// but I don't mind anymore, because I only read this if I'm interested in it
  }

  function someOtherFunction() {
    // because we need it
    // it's really important...
  }

  function anotherFunction() {
    // forgot about this one...
    // why is it here, instead of at top?
    // who knows... Doesn't affect functionality right?
    // it doesn't actually make a difference
    // even if it gets long and stuff
  }

  function ohWaitNeedThisToo() {
    // yet another function
    // man, I need a few of these don't I?
    // what other functions does this "bar" thing have?
    // I know just by looking at the top of the enclosing function... It's obvious... Important stuff at top, details at bottom
  }
}

function longFunction() {
  // I could really use a doughnut right now...
  // Sometimes functions need to do a lot of things
  // You should keep these functions short
  // Otherwise your code is hard for a reader to consume...
  // and that makes me sad :-(
  // and confused... But at least I know what the API is and it'll make consuming and maintaining this file much easier
}

function meToo() {
  // Don't need to make sure you scroll around the file
  // so you know EVERYTHING that this module exports
  // Because with this method, discovering the exports is obvious
  // It's just at the top of the file. What I see when I first open it up
}

Why is this better?

Hopefully I explain that well enough in the comments in the code, but you should notice right from the get go at the top of the file that it's much easier to know what the API to this module is. If I'm tasked with maintaining this module or using its API, I know exactly what to expect from this file.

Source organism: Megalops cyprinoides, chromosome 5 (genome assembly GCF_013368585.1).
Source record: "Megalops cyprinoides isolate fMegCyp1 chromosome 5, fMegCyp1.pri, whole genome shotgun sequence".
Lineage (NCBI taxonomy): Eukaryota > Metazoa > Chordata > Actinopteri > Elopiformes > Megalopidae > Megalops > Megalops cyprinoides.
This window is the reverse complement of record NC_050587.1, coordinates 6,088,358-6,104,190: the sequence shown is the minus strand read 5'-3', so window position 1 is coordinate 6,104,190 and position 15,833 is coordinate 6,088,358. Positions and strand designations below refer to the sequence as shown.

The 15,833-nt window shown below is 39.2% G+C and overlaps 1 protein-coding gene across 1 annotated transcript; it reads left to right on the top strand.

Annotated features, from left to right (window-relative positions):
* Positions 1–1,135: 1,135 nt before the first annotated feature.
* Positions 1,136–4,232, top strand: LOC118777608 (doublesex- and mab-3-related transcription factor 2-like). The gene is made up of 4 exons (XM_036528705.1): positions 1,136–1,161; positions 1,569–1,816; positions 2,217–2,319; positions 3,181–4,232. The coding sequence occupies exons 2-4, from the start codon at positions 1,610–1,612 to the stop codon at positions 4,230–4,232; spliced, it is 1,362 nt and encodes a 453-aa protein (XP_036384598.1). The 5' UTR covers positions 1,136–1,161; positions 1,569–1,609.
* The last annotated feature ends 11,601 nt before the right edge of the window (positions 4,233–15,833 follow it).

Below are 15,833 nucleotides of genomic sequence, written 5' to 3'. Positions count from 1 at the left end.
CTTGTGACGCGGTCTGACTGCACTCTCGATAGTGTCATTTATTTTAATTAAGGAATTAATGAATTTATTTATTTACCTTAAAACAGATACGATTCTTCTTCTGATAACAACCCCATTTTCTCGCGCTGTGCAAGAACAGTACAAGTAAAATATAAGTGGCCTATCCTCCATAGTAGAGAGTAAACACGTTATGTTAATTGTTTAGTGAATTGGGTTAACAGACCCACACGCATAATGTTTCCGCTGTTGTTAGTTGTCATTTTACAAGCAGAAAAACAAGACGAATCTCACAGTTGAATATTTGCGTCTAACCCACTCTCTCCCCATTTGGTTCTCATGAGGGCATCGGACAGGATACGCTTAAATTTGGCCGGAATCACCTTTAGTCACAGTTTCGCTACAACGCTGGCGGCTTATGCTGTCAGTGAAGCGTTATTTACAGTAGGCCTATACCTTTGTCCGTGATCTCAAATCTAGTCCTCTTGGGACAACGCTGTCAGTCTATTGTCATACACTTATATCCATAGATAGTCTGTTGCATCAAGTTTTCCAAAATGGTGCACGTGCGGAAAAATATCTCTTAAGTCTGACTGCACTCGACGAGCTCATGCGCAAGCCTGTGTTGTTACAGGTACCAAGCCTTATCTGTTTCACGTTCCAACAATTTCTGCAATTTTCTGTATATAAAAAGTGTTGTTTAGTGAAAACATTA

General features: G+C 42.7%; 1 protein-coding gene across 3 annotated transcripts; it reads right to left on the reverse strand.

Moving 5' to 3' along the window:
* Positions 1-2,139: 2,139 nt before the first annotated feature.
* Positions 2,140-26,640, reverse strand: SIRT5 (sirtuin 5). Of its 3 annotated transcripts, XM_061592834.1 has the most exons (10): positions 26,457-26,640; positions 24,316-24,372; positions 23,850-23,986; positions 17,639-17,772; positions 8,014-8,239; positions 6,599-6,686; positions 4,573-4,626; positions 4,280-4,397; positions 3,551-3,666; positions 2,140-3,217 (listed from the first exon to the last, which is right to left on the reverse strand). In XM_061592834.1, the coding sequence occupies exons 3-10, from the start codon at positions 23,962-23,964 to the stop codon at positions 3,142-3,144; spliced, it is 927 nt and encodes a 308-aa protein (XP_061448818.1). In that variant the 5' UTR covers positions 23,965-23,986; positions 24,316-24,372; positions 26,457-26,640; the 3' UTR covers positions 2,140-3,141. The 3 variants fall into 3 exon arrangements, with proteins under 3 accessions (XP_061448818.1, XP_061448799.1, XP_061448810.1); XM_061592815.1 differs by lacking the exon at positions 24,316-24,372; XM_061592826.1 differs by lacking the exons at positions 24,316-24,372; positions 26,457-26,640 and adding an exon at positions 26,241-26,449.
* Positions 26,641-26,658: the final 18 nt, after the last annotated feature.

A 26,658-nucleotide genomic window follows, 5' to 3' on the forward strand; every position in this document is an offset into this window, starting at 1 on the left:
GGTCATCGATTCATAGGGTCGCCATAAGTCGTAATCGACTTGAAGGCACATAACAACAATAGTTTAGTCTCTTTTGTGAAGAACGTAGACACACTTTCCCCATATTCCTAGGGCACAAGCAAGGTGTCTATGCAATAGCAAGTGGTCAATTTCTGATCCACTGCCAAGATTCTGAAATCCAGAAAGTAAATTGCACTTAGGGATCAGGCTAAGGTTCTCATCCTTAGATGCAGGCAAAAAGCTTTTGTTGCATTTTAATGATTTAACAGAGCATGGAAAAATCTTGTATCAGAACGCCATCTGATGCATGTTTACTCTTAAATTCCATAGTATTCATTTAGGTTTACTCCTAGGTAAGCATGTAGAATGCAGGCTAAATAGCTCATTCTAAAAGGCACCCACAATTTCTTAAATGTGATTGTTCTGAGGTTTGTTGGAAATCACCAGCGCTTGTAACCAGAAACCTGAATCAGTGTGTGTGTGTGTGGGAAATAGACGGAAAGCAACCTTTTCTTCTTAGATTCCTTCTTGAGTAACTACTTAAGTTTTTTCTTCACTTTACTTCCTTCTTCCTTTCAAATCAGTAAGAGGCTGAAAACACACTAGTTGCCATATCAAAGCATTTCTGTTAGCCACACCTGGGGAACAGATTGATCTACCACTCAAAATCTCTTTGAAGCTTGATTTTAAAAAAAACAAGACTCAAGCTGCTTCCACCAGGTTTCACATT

Note, this leverages the "quirk" in JavaScript with function declarations which basically amounts to the function definition and declaration getting hoisted to the top of the closure. This is why you can put function declarations after the return statement.

What about ES6 Classes and/or this?

This kind of breaks down with Classes because they must be structured like this:

export default class Person {
  constructor() {}
  walk() {}
  talk() {}
}

Again those functions can get long and you're pretty much in the same scenario as the first sample of code. This is one of my personal beefs with classes. Lots of people just say that your IDE should help you, but your IDE doesn't help much if you're just looking at the code on GitHub and that's important to me because I'm pretty involved on there and it's also important to me that I don't enforce what editor/IDE people use and that its consumable by anyone.

So what's the solution? I don't know to be honest. I'd like to say that the solution is just to keep your code clean and short, but in my experience, I've found that just doesn't cut it sometimes.

Keep files/functions small

Most of these problems kind of go away if you keep your files and functions small. But sometimes that's hard to do and abstractions can only get you so far. I use this code structure even if the amount of code I have is small.

Closing

Thanks for reading! Catch me on twitter if you have comments / want to discuss :-)

Kent C. Dodds
Written by Kent C. Dodds

Kent C. Dodds is a JavaScript software engineer and teacher. He's Co-Founder and Director of Developer Experience at Remix! Kent's taught hundreds of thousands of people how to make the world a better place with quality software development tools and practices. He lives with his wife and four kids in Utah.

Learn more about Kent